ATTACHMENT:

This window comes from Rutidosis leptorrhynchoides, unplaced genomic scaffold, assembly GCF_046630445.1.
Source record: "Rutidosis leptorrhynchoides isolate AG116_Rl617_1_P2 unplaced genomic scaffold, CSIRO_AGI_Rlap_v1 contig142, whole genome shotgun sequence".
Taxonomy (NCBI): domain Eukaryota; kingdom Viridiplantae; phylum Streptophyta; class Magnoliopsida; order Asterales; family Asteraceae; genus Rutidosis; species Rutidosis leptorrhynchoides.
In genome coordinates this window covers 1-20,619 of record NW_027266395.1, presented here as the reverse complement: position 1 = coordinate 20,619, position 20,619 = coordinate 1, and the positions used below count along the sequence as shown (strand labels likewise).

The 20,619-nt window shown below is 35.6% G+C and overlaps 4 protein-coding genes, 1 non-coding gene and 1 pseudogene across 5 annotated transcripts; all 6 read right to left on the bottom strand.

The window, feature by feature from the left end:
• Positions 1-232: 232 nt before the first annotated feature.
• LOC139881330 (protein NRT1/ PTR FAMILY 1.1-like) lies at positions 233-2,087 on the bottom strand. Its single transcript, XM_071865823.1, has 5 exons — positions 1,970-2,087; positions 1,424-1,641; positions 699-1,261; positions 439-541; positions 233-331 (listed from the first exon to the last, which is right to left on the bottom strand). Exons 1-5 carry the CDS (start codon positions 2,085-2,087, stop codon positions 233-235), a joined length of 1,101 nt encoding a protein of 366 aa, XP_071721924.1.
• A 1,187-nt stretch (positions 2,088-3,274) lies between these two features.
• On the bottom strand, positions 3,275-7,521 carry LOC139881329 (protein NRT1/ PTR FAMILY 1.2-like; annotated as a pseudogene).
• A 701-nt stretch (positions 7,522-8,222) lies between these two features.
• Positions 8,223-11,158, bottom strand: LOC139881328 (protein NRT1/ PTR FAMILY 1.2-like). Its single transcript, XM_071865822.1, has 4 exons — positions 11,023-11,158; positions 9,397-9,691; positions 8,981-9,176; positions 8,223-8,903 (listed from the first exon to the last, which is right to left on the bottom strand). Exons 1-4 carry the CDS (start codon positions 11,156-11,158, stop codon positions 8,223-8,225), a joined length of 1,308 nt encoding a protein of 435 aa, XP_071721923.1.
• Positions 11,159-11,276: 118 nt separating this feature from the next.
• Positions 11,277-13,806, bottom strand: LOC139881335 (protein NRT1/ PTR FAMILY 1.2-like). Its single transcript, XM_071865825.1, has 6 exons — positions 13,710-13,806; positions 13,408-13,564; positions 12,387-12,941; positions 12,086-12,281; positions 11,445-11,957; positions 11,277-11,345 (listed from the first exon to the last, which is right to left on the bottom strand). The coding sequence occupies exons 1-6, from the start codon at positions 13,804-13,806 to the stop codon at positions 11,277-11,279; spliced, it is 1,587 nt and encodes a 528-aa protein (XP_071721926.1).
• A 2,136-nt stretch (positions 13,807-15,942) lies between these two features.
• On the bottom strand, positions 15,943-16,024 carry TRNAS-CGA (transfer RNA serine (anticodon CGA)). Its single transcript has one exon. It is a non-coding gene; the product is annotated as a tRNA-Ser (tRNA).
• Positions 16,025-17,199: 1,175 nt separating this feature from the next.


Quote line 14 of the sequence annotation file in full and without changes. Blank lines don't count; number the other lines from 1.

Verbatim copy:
• Positions 11,277-13,806, bottom strand: LOC139881335 (protein NRT1/ PTR FAMILY 1.2-like). Its single transcript, XM_071865825.1, has 6 exons — positions 13,710-13,806; positions 13,408-13,564; positions 12,387-12,941; positions 12,086-12,281; positions 11,445-11,957; positions 11,277-11,345 (listed from the first exon to the last, which is right to left on the bottom strand). The coding sequence occupies exons 1-6, from the start codon at positions 13,804-13,806 to the stop codon at positions 11,277-11,279; spliced, it is 1,587 nt and encodes a 528-aa protein (XP_071721926.1).